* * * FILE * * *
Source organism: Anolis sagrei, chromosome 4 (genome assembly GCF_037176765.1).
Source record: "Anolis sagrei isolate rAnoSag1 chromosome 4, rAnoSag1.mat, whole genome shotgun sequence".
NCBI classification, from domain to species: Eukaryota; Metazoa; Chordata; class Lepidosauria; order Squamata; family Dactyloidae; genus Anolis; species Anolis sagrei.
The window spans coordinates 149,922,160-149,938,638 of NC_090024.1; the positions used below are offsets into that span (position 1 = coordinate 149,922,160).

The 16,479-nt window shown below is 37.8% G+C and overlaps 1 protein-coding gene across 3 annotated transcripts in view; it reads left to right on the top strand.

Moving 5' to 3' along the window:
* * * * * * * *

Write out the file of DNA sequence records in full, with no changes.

Source organism: Anolis sagrei, chromosome 4 (genome assembly GCF_037176765.1).
Source record: "Anolis sagrei isolate rAnoSag1 chromosome 4, rAnoSag1.mat, whole genome shotgun sequence".
NCBI classification, from domain to species: Eukaryota; Metazoa; Chordata; class Lepidosauria; order Squamata; family Dactyloidae; genus Anolis; species Anolis sagrei.
The window spans coordinates 149,922,160-149,938,638 of NC_090024.1; the positions used below are offsets into that span (position 1 = coordinate 149,922,160).

The 16,479-nt window shown below is 37.8% G+C and overlaps 1 protein-coding gene across 3 annotated transcripts in view; it reads left to right on the top strand.

Moving 5' to 3' along the window: